How to Become a Forensics Expert
Computer forensics experts are increasingly in demand by corporate and governmental bodies alike. This high demand means that your career path will be exciting and fruitful.
As a computer forensics expert, you will have a lot of responsibility on your shoulders. After a security breach, you will be called to analyze the breach to determine how it happened and try to amass the evidence to prove who perpetrated the act. You will need to be meticulous with how you handle evidence and even how you train the first responders to deal with any electronics such as computers, hard drives or portable drives. If any electronics are tampered with, your investigation might lose information or break the chain of evidence, rendering any evidence tainted and inadmissible in a court.
You also might work as a consultant for a law firm who defends clients accused of cyber crimes. In that case, you will need to assess how evidence has been collected and handled by the prosecution. You will need to do your own independent investigation of the case and the evidence so that you can help build the best defense for the firm’s client.
After the evidence is analyzed, you will likely be briefed on your testimony with your team of lawyers. Then, you may be deposed by the opposing counsel. After that, you will be called to appear in court. As a professional, you will need to have a strong and consistent case to defend on the witness stand. You will also need to have strong speaking skills that can help you convince the jury of your assessment of the evidence.
Forensics Expert Vs. Security Analyst
Security Analyst: Predicts how criminals might attack next and then to implement the very best software and security protocols for their team.
Forensic Expert: A forensics expert is in the latter camp and is called in once a security breach has been discovered.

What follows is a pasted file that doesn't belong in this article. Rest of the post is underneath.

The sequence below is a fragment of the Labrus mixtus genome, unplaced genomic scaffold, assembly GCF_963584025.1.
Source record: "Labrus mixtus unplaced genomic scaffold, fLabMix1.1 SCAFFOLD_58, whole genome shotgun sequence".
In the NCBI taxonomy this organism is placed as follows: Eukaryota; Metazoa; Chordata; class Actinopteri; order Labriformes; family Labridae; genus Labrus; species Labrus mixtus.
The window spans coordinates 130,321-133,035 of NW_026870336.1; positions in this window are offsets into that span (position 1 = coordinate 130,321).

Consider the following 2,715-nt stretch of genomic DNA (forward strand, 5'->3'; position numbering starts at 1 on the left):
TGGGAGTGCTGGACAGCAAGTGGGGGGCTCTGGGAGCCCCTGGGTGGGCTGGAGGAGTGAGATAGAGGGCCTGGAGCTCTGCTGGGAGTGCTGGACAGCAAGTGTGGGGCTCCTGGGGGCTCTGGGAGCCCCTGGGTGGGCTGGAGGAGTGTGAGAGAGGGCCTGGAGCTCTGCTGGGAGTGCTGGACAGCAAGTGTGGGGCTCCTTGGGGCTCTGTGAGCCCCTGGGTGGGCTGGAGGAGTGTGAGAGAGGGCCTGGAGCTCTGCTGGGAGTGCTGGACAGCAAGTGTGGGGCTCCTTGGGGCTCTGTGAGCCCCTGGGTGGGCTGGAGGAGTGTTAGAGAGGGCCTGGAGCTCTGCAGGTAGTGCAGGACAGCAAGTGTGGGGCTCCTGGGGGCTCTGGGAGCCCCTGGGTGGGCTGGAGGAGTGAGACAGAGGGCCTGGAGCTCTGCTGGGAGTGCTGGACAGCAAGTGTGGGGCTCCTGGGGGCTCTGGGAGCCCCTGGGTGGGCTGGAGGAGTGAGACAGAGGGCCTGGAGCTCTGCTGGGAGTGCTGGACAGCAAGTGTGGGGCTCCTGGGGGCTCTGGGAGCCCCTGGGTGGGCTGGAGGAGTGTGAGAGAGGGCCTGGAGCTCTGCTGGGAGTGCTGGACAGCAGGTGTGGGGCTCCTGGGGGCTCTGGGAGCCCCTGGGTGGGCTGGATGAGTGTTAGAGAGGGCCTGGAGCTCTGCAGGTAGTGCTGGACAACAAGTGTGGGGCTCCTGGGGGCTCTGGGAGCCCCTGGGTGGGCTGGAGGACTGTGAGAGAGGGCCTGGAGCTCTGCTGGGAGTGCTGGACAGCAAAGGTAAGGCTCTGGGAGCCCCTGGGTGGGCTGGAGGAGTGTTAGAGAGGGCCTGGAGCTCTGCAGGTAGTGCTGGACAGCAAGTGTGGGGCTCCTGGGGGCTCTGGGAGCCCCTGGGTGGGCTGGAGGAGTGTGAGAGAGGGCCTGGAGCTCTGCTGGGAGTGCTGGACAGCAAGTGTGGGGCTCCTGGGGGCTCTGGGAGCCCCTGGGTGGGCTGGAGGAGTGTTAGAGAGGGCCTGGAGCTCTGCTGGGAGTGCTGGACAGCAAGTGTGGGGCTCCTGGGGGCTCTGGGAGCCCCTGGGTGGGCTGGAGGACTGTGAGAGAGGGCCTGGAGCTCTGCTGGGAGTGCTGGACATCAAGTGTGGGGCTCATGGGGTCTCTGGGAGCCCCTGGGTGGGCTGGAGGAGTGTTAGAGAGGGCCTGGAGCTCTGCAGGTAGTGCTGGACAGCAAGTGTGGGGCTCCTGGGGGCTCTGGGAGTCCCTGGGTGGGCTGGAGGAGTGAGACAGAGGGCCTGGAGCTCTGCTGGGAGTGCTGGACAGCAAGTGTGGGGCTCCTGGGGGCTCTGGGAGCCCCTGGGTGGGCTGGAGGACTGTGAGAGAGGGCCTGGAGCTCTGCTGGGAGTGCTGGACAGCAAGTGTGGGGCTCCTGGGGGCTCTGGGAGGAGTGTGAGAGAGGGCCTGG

There are two general sides of the computer security field: those who defend against cyber crimes and those who investigate them. A forensics expert is in the latter camp and is called in once a security breach has been discovered. The analysts job is to predict how criminals might attack next and then to implement the very best software and security protocols for their team.
When you decide that cyber security is the field you would like to pursue, start thinking along these lines. If you would like to be involved with forensics, you will likely start your career in law enforcement. That might include the FBI, CIA, or some branch of the Department of Homeland Security. You might also consider working for the Department of Defense as a contractor, or you might enter the armed forces and apply your knowledge there.
Both fields inform the other, so it is not unheard of for a forensics expert who works for the Department of Defense to enter the public sector as a security analyst for a bank. However, to make any significant transition, you will probably want to consider gaining extra certifications to help prove your investment in your new field.
Possible Career Paths
Once you become trained in computer science, your path to being a forensics expert is largely determined by your ability to acquire on-the-job skills and pursue additional formal training.
Computer forensics experts are in high demand, which will put you in an enviable position once you have gained the experience and credentials you need to succeed in the field. Salaries in forensics can start around $44,000 a year, but an Information Security Analyst can command a $88,890 median annual salary says the U.S. Bureau of Labor Statistics 2016-17 Occupational Outlook Handbook. After around 10 years in the field, the median compensation is approximately $105,000 a year. Those professionals in later career stages can command over $120,000 year.
Like many jobs in the high technology sector, a forensics job can be had by a tenacious techie who applies him or her self and is either self-taught or learns on the job. However, standard requirements for an entry level forensics job might include a bachelor’s degree in computer science or even information technology. If possible, try to study issues related to security while in your undergraduate program. For instance, you might take courses in security policy, network security and cryptography.
To truly succeed, you will need to not only have top-notch computer skills, but you must be able to perform as a law enforcement officer. You might be called to testify in court when hackers invade a banking system, or you might have to determine with 100 percent certainty that a terror cell has attempted to hack into the Pentagon’s mainframe system. With that in mind, you will need to be able to work with speed and efficiency, as time may be of the essence.
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